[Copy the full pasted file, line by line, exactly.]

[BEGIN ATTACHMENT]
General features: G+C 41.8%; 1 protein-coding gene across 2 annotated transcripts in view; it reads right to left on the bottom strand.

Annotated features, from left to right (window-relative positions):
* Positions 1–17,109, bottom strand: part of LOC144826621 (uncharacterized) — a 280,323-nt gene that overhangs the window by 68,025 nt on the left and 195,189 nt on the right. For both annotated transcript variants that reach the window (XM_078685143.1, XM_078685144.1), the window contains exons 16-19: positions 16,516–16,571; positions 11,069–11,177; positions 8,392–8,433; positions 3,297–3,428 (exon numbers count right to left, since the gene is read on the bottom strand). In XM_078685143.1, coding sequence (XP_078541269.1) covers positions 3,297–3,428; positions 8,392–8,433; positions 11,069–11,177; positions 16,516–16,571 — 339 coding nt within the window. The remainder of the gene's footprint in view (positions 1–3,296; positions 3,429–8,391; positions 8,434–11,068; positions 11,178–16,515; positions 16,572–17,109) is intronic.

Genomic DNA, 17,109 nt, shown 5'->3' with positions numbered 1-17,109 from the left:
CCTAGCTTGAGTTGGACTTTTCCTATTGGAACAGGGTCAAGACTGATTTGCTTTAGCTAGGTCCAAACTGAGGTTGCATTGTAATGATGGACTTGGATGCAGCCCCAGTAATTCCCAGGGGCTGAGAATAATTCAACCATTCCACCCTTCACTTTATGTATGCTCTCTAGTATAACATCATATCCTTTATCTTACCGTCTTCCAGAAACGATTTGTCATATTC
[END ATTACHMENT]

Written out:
General features: G+C 41.8%; 1 protein-coding gene across 2 annotated transcripts in view; it reads right to left on the bottom strand.

Annotated features, from left to right (window-relative positions):
* Positions 1–17,109, bottom strand: part of LOC144826621 (uncharacterized) — a 280,323-nt gene that overhangs the window by 68,025 nt on the left and 195,189 nt on the right. For both annotated transcript variants that reach the window (XM_078685143.1, XM_078685144.1), the window contains exons 16-19: positions 16,516–16,571; positions 11,069–11,177; positions 8,392–8,433; positions 3,297–3,428 (exon numbers count right to left, since the gene is read on the bottom strand). In XM_078685143.1, coding sequence (XP_078541269.1) covers positions 3,297–3,428; positions 8,392–8,433; positions 11,069–11,177; positions 16,516–16,571 — 339 coding nt within the window. The remainder of the gene's footprint in view (positions 1–3,296; positions 3,429–8,391; positions 8,434–11,068; positions 11,178–16,515; positions 16,572–17,109) is intronic.

Genomic DNA, 17,109 nt, shown 5'->3' with positions numbered 1-17,109 from the left:
CCTAGCTTGAGTTGGACTTTTCCTATTGGAACAGGGTCAAGACTGATTTGCTTTAGCTAGGTCCAAACTGAGGTTGCATTGTAATGATGGACTTGGATGCAGCCCCAGTAATTCCCAGGGGCTGAGAATAATTCAACCATTCCACCCTTCACTTTATGTATGCTCTCTAGTATAACATCATATCCTTTATCTTACCGTCTTCCAGAAACGATTTGTCATATTC